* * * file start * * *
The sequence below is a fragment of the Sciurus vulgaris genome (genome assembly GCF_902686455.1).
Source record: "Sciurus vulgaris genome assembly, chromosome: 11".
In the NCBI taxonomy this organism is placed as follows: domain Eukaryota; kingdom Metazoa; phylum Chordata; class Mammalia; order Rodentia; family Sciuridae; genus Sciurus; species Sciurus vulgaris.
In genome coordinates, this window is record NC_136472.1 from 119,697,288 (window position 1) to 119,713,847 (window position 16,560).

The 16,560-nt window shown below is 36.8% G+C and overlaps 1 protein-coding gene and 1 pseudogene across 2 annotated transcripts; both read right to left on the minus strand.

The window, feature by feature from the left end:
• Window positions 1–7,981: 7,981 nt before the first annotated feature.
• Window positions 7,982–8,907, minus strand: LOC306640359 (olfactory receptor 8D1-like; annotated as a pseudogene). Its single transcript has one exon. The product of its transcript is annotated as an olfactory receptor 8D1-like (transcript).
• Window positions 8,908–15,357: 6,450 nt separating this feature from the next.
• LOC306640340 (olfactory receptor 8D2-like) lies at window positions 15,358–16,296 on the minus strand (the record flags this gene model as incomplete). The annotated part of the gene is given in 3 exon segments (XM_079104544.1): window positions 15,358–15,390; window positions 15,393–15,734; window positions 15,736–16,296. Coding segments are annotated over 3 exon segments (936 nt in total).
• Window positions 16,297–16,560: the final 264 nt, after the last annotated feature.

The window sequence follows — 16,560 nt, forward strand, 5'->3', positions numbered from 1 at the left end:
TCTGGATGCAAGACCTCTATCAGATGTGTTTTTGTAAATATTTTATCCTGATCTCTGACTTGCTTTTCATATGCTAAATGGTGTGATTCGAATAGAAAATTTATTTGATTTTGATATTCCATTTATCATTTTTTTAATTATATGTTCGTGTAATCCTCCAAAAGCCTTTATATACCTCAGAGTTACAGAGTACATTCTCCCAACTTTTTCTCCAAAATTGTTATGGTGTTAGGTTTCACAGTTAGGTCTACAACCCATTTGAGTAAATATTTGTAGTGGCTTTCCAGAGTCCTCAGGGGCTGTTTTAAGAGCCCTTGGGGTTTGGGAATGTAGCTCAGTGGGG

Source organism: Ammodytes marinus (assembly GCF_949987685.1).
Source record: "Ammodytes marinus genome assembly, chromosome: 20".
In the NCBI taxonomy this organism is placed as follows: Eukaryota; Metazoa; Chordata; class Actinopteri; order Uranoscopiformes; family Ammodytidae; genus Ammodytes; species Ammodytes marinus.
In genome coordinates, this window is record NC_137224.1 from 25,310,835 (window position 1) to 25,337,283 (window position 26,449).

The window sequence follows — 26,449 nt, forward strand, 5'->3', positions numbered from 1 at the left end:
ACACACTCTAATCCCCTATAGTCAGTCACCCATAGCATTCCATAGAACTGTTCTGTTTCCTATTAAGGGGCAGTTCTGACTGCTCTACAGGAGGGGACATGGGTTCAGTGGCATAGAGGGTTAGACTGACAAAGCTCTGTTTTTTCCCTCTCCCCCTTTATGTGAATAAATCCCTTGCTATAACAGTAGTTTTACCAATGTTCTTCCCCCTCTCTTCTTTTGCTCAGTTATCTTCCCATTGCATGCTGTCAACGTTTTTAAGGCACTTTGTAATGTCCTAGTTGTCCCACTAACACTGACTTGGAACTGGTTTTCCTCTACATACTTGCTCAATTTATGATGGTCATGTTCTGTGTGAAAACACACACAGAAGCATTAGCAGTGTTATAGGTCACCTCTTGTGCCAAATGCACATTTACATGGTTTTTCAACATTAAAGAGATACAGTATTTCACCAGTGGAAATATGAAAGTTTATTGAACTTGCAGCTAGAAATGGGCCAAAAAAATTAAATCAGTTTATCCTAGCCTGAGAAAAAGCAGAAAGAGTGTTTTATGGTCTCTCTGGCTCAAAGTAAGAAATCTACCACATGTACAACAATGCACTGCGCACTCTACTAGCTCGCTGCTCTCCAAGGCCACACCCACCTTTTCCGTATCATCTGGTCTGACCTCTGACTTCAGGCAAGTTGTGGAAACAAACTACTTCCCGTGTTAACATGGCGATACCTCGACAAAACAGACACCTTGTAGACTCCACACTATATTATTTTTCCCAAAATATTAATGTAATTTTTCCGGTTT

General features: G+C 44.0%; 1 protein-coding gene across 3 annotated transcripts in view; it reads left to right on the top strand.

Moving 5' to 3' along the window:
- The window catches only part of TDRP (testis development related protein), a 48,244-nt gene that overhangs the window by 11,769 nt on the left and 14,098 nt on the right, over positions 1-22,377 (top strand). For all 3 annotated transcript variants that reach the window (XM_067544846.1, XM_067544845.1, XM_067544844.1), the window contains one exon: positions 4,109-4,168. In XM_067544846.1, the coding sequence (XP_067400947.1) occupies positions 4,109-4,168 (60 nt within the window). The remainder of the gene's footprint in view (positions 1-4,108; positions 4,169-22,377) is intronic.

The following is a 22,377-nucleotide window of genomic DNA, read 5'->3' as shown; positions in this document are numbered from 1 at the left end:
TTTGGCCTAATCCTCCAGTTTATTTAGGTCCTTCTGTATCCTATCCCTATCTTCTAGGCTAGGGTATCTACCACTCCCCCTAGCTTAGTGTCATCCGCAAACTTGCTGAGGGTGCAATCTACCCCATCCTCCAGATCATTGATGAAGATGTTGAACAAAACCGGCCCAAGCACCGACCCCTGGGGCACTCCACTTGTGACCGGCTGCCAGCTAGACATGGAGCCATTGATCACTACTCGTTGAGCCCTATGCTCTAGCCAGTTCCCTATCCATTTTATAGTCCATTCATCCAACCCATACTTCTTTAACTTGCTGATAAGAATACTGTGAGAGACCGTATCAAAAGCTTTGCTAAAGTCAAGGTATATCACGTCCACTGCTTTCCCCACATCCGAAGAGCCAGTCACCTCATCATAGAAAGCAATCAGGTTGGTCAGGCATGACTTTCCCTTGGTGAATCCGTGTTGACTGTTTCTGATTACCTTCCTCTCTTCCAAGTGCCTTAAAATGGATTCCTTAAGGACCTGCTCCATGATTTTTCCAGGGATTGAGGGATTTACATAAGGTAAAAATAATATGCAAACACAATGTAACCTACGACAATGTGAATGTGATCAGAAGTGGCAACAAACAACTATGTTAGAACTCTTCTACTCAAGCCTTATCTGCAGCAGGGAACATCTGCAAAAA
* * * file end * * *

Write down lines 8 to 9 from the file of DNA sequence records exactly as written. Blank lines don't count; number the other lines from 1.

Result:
• Window positions 7,982–8,907, minus strand: LOC306640359 (olfactory receptor 8D1-like; annotated as a pseudogene). Its single transcript has one exon. The product of its transcript is annotated as an olfactory receptor 8D1-like (transcript).
• Window positions 8,908–15,357: 6,450 nt separating this feature from the next.